Conservative Treatment of Scapholunate Ligament Injury

Posted by Lori Algar OTD, OTR/L, CHT on Fri, Nov 18,2016 @ 07:00 AM

The scapholunate (SL) ligament runs between the scaphoid and the lunate and provides crucial support to allow appropriate carpal mechanics at the wrist during motion and use of the hand. Injury and tearing of this ligament can occur with trauma or as a progressive degenerative weakening of the ligament. The extent of the injury ranges from a partial tear or attenuation to a full rupture of the ligament and from dynamic instability (a change in the position of the scaphoid and lunate only with motion or grip) to static instability (a change in the position of the above carpal bones without stress). People with an SL ligament injury often present with pain and swelling at the radial, dorsal wrist, weak and painful grip, and snapping or popping at the wrist.   


Conservative Management

There are 3 main treatments that a therapist can provide conservatively for a SL ligament injury.

1. Immobilization

Immobilization with a wrist orthosis in the acute stages is a common intervention provided by a therapist in the acute stage. Immobilization is recommended for up to 8 weeks to decrease stress on the healing and inflamed tissues. It has been supported that dart thrower’s motion (DTM) could be used in the acute stages of an SL ligament injury with suggestion that there is decreased motion at the SL interval with performance of this path of motion at the wrist. However, a cadaveric study recently found that there is stress to the SL interval with performance of DTM when there is ligament attenuation, so you may want to avoid even this motion early on if an attenuation is diagnosed or even suspected.

2. Wrist Stabilization

Wrist stabilization involves strengthening the SL “friendly” muscles. These are the muscles that pull the scaphoid into supination; stabilize the SL joint and decrease space between the scaphoid and the lunate. These muscles are noted below. Stabilization exercises can be performed isometrically in the acute rehab stages.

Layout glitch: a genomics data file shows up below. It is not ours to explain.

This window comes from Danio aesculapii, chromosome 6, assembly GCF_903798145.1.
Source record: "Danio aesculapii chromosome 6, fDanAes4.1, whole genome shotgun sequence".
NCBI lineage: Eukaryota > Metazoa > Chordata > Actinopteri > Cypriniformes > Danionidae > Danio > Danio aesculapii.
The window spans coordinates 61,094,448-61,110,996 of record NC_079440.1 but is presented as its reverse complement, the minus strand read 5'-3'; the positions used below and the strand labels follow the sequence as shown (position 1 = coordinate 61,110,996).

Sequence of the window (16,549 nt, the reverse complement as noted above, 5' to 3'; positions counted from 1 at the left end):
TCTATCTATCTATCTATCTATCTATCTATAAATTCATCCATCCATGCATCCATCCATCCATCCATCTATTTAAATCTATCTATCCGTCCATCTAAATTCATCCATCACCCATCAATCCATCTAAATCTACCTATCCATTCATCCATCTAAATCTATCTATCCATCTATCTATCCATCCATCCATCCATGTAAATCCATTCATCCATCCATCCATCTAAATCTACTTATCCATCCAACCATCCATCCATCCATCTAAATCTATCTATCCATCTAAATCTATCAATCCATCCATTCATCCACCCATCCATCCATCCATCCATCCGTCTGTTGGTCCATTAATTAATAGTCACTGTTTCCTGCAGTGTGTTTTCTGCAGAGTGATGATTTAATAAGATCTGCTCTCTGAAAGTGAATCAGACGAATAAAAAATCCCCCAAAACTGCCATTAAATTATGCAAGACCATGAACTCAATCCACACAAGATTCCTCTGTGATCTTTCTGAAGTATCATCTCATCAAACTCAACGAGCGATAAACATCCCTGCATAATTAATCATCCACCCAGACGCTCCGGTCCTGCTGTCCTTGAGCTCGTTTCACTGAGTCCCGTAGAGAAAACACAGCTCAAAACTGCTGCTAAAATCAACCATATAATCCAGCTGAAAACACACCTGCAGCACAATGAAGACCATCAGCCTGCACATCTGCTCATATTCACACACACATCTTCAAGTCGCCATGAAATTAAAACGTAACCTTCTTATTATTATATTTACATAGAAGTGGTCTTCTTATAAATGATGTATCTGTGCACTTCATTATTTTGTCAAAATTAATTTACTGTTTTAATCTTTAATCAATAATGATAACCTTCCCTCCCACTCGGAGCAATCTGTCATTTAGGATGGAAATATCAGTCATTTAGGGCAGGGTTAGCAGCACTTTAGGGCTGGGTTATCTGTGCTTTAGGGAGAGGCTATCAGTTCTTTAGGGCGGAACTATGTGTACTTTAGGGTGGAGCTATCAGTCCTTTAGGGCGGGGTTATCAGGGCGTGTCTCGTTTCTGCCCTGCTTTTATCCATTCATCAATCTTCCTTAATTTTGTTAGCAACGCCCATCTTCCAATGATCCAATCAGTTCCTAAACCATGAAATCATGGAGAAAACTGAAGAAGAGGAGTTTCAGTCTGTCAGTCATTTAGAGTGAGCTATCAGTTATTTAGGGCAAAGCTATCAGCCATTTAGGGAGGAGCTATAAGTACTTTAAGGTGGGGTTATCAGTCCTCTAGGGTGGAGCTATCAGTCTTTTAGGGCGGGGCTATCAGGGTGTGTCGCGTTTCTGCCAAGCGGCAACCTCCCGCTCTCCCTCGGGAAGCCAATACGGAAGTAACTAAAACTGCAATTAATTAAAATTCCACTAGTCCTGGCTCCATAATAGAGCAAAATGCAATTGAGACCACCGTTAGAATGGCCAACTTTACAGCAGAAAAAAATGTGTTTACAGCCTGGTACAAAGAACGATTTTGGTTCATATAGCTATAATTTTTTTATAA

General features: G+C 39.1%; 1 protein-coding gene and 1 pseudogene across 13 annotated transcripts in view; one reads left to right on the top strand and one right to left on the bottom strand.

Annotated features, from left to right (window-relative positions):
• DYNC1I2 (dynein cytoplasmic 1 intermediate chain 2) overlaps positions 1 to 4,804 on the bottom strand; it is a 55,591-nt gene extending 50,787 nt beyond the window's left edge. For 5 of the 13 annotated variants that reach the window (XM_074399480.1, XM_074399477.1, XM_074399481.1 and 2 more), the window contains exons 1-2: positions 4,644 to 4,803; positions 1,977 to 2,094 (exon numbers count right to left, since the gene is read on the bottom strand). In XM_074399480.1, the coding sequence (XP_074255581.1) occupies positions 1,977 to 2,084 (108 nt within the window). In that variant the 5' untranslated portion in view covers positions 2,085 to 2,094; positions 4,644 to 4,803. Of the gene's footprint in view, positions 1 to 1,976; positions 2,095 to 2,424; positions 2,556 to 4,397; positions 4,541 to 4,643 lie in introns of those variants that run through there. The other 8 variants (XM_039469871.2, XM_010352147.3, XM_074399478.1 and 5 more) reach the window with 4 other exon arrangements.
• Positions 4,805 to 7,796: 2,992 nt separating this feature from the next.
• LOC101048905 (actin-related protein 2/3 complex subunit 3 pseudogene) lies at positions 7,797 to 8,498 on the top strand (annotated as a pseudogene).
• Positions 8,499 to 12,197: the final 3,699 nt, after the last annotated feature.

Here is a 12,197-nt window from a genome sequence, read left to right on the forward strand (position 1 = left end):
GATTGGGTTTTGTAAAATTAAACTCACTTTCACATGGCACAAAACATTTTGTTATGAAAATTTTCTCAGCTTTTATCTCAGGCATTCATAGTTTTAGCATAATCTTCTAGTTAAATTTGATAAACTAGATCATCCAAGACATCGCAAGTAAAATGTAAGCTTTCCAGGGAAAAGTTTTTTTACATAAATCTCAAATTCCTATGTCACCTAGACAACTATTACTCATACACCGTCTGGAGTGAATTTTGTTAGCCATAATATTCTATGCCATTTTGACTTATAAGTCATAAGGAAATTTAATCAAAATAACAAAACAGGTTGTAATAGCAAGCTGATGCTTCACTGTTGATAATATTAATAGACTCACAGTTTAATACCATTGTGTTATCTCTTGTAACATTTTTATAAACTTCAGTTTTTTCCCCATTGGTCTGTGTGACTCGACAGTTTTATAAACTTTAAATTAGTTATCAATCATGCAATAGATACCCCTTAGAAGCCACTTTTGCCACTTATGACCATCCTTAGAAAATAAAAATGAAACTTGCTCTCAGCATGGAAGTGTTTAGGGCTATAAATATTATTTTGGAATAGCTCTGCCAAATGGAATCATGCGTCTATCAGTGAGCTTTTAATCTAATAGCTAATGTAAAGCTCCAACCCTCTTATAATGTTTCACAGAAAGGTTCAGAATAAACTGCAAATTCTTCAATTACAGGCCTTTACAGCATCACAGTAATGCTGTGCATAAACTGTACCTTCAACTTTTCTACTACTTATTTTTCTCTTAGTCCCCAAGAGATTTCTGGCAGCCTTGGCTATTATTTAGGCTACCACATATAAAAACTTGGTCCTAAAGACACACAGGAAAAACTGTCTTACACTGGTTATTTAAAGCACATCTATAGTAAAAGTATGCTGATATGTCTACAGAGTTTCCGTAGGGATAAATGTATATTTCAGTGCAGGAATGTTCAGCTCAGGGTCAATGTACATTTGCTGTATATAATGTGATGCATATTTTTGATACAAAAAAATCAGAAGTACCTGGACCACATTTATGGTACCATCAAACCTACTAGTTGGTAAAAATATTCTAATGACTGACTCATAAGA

SL “Friendly” Muscle Action
Flexor Carpi Radialis (FCR) Wrist Flexion and Radial Deviation
Extensor Carpi Radialis Longus (ECRL) Wrist Extension and Radial Deviation
Flexor Carpi Ulnaris (FCU) Wrist Flexion and Ulnar Deviation
Abductor Pollicis Longus (APL) Thumb Abduction

The extensor carpi ulnaris (ECU) strongly pronates the scaphoid and therefore contributes to widening of the SL interval when there is ligament deficiency. Use and strengthening of this muscle should be discouraged in a rehab program.

Avoid exercises that activate the “unfriendly” extensor carpi ulnaris which, when contracted, rotates the distal row and the scaphoid into extreme pronation thereby widening the gap and the SL malalignment.

3. Proprioceptive Exercise

Proprioception at the wrist has been found to be important to dynamic stability, so proprioceptive exercises such as tossing and catching a ball or bouncing a tennis ball on a racket can be important for an individual with SL ligament injury if there are proprioceptive deficits.

The Mueller Green Fitted Wrist Brace offers the needed immobilization at the wrist for an SL ligament injury.

 

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Tags: scapholunate ligament injury

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